Planned Giving: An Important Element of Your Fundraising Program
When I started my nonprofit career at the University of Louisville, I played a variety of roles, including planned giving director. When you are a 22-year-old who is new to the field, one of the last roles you should be in is planned giving director.
I learned this position through trial, error and mentoring. One thing I quickly realized in my director of development role, which included the planned giving title, was that I needed a total development program consisting of annual gifts, major gifts and planned gifts. Each one of these programs are critical to the success of the organization for assorted reasons. One question that I am asked all of the time is, “How do you develop a planned giving program?”
Planned giving is any donation other than an immediate cash gift, according to the fifth edition of “Achieving Excellence in Fundraising.” It helps achieve donors’ philanthropic priorities and can combine current, future, estate and asset gifts. They usually start with bequest gifts, which equaled $46 billion in 2021, according to Giving USA. Planned gifts can be complicated and involve strategies and cultivation over time.
To achieve success with this type of program, you must understand how planned giving works, as planned gifts help secure the future of an organization. Note the greatest transfer of wealth is approaching, with the baby boomer generation expected to pass on an estimated $68 trillion in the next 25 years, so be sure to allocate proper responsibility, time, and resources to your planned giving program.
Your first prospects should be your board members, employees, and volunteers. Survey your supporters to determine who has already made bequests or could possibly be interested in hearing more about your organization’s planned giving program.
Set goals for your planned giving program that include qualitative and quantitative goals. Brand your planned giving program as a legacy society for prospective donors, establish a marketing plan to promote this type of giving, and, of course, acknowledge, thank and steward planned giving donors.
To start, offer bequests, appreciated securities, gifts of life insurance, gifts of retirement plans and IRA rollovers. Build an advisory committee made up of external but experienced professionals, such as business executives, financial advisers, attorneys, and board members that have planned giving experience with nonprofits. Additionally, establish a series of planned giving seminars and network with other nonprofits to study best-of-class programs.
A solid planned giving program allows your nonprofit to build lifelong relationships with your donors, but organizational leadership must fully support all planned giving efforts. Look within your own nonprofit database for initial prospects. These are loyal donors, ambassadors, people affected by your mission and individuals of a certain age or wealth. Create a planned giving brochure and remember that 70% of planned giving donors made their gifts because they were asked. Consider establishing restricted endowment funds to help a donor maximize their legacy. Use your planned giving donors as testimonials to recruit new donors. Program building will take time and will achieve meaningful results.
Here is a 10-step plan, according to Planned Legacy, to build a successful planned giving program.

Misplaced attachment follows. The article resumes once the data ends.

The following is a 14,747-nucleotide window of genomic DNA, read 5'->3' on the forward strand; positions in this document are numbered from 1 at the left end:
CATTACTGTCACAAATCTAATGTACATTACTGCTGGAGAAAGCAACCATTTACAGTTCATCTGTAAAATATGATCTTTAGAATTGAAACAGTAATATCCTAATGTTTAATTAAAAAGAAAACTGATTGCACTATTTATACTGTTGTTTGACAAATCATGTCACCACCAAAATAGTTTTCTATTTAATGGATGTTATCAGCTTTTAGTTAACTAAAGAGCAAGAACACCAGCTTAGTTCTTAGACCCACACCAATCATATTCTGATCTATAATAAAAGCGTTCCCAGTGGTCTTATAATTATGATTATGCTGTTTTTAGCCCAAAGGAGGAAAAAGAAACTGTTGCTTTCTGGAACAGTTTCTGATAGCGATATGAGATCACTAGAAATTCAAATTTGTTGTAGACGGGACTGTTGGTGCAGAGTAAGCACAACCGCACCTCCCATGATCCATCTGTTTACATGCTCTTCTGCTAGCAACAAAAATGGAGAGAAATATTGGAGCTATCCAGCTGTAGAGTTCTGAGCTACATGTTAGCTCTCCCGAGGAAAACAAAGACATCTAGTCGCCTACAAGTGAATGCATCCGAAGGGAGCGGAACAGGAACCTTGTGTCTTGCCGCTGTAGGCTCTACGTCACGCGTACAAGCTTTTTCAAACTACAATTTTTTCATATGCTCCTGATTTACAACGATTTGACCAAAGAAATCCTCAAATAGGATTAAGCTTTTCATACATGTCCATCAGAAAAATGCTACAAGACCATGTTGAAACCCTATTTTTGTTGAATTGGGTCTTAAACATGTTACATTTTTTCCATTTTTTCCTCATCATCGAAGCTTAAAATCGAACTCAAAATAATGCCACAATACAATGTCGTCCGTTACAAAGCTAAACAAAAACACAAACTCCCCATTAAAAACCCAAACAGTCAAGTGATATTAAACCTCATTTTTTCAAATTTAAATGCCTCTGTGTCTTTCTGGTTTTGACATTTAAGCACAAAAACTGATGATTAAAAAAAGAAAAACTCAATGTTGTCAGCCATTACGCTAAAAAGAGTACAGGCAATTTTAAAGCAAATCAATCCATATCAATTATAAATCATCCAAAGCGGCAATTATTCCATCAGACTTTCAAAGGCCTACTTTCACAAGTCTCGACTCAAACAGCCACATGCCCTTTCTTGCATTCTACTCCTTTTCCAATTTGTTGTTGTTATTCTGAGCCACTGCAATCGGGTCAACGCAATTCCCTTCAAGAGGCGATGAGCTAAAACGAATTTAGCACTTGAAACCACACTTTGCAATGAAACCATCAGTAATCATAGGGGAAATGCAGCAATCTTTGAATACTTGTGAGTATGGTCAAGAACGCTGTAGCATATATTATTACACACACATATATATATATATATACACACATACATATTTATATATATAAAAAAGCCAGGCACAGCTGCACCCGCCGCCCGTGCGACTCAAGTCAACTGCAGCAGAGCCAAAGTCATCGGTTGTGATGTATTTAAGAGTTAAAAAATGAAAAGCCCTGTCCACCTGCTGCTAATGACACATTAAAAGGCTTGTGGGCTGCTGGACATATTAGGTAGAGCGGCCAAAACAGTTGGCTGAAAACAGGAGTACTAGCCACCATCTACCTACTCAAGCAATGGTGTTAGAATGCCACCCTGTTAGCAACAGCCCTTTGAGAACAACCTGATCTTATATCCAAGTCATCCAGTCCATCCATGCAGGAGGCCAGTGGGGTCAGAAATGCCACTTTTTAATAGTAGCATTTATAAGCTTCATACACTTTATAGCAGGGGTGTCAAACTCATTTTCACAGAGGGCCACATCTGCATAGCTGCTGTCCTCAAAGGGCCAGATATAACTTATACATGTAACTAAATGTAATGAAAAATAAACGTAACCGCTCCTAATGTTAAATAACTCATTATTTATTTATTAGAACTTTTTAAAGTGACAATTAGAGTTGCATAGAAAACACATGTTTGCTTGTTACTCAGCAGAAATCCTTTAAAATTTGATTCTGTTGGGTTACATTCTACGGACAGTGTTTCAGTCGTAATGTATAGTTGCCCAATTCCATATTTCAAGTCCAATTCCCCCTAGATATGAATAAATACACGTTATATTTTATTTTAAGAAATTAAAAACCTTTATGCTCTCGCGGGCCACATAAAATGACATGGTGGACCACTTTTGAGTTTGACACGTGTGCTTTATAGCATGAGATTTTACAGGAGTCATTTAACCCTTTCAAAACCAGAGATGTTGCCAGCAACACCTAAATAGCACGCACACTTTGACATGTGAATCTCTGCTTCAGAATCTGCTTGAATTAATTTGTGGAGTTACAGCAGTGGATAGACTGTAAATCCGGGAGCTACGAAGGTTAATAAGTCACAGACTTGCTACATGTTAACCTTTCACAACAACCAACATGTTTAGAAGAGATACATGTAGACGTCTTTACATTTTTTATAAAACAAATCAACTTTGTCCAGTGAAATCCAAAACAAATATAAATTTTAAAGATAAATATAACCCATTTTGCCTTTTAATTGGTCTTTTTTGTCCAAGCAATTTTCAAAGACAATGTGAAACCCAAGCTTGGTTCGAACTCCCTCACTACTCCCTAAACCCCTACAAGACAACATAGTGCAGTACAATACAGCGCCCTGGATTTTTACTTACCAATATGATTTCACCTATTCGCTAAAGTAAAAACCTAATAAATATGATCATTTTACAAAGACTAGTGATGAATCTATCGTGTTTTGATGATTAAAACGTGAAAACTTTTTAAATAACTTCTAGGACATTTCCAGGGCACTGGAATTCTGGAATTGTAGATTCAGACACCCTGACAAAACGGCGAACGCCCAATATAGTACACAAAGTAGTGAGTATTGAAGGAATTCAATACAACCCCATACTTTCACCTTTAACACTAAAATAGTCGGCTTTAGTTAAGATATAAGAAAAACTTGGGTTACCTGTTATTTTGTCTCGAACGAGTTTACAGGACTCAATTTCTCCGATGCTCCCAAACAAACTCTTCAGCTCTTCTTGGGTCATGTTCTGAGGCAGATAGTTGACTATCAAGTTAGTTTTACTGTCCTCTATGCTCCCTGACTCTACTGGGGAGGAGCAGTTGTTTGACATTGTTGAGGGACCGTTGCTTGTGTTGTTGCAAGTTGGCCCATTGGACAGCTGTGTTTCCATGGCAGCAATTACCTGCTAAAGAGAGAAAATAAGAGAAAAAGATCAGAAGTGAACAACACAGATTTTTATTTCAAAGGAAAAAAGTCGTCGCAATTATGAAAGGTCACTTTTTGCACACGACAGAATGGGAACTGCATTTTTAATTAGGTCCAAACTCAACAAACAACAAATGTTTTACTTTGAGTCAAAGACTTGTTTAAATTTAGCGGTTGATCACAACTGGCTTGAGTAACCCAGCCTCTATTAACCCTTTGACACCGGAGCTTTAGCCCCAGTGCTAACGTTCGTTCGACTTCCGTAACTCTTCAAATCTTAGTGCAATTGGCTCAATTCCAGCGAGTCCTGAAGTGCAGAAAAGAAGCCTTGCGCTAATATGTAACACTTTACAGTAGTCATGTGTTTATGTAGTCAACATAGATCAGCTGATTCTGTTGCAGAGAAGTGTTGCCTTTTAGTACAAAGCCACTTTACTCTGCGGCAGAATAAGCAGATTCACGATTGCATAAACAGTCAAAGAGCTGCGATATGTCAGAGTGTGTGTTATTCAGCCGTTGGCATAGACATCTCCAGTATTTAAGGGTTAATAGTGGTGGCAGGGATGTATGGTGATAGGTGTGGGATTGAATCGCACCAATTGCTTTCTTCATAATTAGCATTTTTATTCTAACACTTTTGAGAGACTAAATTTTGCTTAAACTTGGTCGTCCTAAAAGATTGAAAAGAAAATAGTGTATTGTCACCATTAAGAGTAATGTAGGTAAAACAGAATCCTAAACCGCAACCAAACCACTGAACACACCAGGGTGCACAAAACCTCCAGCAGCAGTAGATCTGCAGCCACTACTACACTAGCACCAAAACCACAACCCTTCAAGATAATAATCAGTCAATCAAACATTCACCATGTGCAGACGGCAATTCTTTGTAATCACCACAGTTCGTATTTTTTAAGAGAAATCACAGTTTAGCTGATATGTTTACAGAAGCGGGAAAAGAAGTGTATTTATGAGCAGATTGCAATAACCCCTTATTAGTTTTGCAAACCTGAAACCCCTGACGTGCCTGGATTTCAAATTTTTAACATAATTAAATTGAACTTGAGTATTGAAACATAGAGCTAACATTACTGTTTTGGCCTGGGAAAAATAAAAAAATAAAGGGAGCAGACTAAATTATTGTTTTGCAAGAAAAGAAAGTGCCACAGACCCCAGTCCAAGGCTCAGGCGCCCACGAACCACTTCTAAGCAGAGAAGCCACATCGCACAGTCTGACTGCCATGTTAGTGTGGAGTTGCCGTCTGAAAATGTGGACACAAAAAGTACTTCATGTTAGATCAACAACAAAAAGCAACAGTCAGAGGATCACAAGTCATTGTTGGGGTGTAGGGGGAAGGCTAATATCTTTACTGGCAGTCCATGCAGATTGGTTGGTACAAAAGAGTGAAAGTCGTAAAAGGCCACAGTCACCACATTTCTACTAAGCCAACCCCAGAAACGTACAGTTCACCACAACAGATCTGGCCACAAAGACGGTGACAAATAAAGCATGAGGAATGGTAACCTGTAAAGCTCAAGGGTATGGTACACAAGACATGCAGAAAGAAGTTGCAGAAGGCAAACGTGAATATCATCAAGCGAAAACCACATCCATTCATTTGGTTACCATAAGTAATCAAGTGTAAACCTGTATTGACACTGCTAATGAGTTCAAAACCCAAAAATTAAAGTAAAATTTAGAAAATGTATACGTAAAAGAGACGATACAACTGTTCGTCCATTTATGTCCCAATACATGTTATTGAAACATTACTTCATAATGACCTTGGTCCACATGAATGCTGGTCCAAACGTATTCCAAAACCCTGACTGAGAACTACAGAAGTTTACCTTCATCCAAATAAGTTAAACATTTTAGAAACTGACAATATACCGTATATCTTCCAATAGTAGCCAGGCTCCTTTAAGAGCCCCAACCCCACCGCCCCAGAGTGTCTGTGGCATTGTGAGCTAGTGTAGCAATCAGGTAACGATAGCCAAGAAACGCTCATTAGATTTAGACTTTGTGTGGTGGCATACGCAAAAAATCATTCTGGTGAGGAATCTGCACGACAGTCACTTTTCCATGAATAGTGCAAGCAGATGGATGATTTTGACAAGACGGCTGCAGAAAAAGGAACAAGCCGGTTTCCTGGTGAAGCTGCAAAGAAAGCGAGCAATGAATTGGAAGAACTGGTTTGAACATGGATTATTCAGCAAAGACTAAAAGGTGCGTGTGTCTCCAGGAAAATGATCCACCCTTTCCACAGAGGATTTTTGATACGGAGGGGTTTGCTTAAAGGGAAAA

- Obtain a commitment from the board of directors.
- Create a professional advisory committee.
- Engage a professional planned gifts officer or a development professional to oversee the program.
- Create a planned giving case statement.
- Produce appropriate policies and guidelines.
- Establish a system for creating and maintaining administrative procedures.
- Produce a first-year budget.
- Prepare a business plan.
- Initiate a donor recognition and stewardship program.
- Manage the ongoing program.
Always remember that planned giving is an important part of your fundraising program. Your largest gifts, over time, will typically come from this fundraising method. In order to seek assets from planned giving donors, provide them with a variety of planned giving options, beginning with bequests. Never forget that these donors will typically be your most resolute, interested, and engaged individuals in the life of your nonprofit. Treat these donors with special care and attention!
Duke Haddad, Ed.D., CFRE, is currently associate director of development, director of capital campaigns and director of corporate development for The Salvation Army Indiana Division in Indianapolis. He also serves as president of Duke Haddad and Associates LLC and is a freelance instructor for Nonprofit Web Advisor.
He has been a contributing author to NonProfit PRO since 2008.
He received his doctorate degree from West Virginia University with an emphasis on education administration plus a dissertation on donor characteristics. He received a master’s degree from Marshall University with an emphasis on public administration plus a thesis on annual fund analysis. He secured a bachelor’s degree (cum laude) with an emphasis on marketing/management. He has done post graduate work at the University of Louisville.
Duke has received the Fundraising Executive of the Year Award, from the Association of Fundraising Professionals Indiana Chapter. He also was given the Outstanding West Virginian Award, Kentucky Colonel Award and Sagamore of the Wabash Award from the governors of West Virginia, Kentucky and Indiana, respectively, for his many career contributions in the field of philanthropy. He has maintained a Certified Fund Raising Executive (CFRE) designation for three decades.